Route 66: A Crash Course in Being American

Having lived in New York for seven months anyone who knows me or knows my husband Graeme, or read his The Rosie Effect which is set there, will not be surprised that I like the USA. Maybe not everything about the USA (eg gun laws) but then, hell, I don’t like everything about Australia either (sorry—Aussie rules footie). As our recent longish foot hopping, breath-holding moment at LA customs proved, we travel here a lot.

‘When were you last here Mam?’

‘April,’ I say with a confident smile. We had combined a conference (me, in Japan) and a book tour (Graeme, UK) with a stopover in New York and a few days in Yosemite. Okay, not exactly an obvious itinerary but we’re geographically challenged. It was memorable.

‘And before that?’ He isn’t smiling. Customs officers can be like that.

Hell. No idea. He’s looking at us as if we’re hiding something. Like Alzheimer’s.

Frown. ‘September?’

I look stricken. I need a diary. The electronic one seems to delete itself.

‘Four days?’ Like who comes to USA for four days.

Thank goodness. No brainer. ‘We came to see Bill Gates.’

This might not have been a great answer. But like ‘Dropped in on Angelina Jolie.’ I try a long explanation—he exchanges a look with Graeme. Could be a ‘I see what you are up against’ look or ‘wow you’re famous’. Either way it works (and is true). A smile. We’re in.

Not as famous as we’d like to be. We could have been visiting Jennifer Lawrence. Two weeks ago she was going to be Rosie, but no longer; my Google alerts tell me it was all Sony’s fault for not signing her up fast enough. We’d be the last to know if this was true or not. Oh well, a bit like a roller coaster ride we are watching rather than being actually on. We meet Graeme’s film agent for Mexican. Very Californian: earnest smiles, unabated enthusiasm for life…and oblivious to the awful traffic. The traffic is maybe more orderly than Ghana where I was three weeks ago, and better roads, but still bumper to bumper. Why the hell don’t they put in trains???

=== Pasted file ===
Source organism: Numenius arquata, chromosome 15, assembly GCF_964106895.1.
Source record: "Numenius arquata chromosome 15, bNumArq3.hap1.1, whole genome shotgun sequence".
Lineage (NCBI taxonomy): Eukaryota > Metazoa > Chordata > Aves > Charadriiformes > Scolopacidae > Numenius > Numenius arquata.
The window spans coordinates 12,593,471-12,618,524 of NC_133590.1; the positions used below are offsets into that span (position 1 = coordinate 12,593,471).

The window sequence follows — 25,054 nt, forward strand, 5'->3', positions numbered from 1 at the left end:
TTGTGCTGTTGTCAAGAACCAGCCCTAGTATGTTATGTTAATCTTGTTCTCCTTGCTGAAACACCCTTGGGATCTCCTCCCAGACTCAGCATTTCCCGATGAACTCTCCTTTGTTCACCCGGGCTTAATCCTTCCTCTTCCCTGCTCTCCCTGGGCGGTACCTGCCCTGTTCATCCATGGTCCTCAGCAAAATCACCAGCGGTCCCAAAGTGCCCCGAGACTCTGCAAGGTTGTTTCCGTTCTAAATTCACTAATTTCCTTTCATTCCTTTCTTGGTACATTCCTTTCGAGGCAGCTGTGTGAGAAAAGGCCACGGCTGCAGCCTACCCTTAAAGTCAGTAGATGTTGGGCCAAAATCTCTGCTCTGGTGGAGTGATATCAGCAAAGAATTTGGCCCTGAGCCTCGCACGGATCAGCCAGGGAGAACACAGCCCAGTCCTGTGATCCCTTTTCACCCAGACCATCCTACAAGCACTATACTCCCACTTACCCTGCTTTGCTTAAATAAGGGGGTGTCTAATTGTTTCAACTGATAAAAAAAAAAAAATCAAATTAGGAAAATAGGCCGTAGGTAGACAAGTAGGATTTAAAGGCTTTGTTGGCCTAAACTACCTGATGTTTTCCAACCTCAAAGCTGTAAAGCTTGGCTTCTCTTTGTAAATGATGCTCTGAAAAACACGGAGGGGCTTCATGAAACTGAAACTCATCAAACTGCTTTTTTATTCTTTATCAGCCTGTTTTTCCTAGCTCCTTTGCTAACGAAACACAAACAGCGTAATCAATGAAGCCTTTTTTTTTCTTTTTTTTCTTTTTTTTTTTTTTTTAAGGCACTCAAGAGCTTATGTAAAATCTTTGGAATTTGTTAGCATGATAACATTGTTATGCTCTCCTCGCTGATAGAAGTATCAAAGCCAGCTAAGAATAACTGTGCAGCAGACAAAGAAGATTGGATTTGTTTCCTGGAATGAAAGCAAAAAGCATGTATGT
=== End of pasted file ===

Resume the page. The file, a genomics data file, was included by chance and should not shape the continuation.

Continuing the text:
Tonight, we’re dining vegetarian and starting to get the feel of my character in the joint book Graeme and I are writing – Left, Right – a love story set on the Camino De Santiago. His latest book The Best of Adam Sharp is in (edits still to go…), mine, Dangerous to Know, is also in (only line edits ahead), so I need to think American (heroine, Zoe comes from California, lives in Boulder) and Graeme, British (he has a head start – Adam is British too). Whilst the book is about a walk in Europe, we can’t walk in USA—PCT? Appalachian Way? Cheryl Strayed and Bill Bryson have already written about them. Admittedly nonfiction and we’re doing fiction. Okay, I’ll be honest. When we walk there are no tents involved and we wine and dine each night—so we’re doing what Americans do. Driving. Route 66 to Oklahoma City, then, given it’s winter, staying south as long as we can, straight across to pick up Memphis (yes, Heartbreak Hotel) and Nashville (me to channel my inner Natalie, though I think my heroine would not be into country music) before north to New York.

So here we are, back at Santa Monica for the second time this year, in true Australian style doing everything back to front (try reading road instructions like this—Graeme may have killed me before the end of this trip, which will help with the book, as our hero and heroine are going to start off as totally incompatible). We’re starting Route 66…at the end.

route66santamonica (8)

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About annebuist

Anne Buist is the Chair of Women’s Mental Health at the University of Melbourne and has over 25 years clinical and research experience in perinatal psychiatry. She works with Protective Services and the legal system in cases of abuse, kidnapping, infanticide and murder. Medea’s Curse is her first mainstream psychological thriller. Professor Buist is married to novelist Graeme Simsion and has two children.
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One Response to Route 66: A Crash Course in Being American

  1. Great post, Anne! Too funny.

    Like

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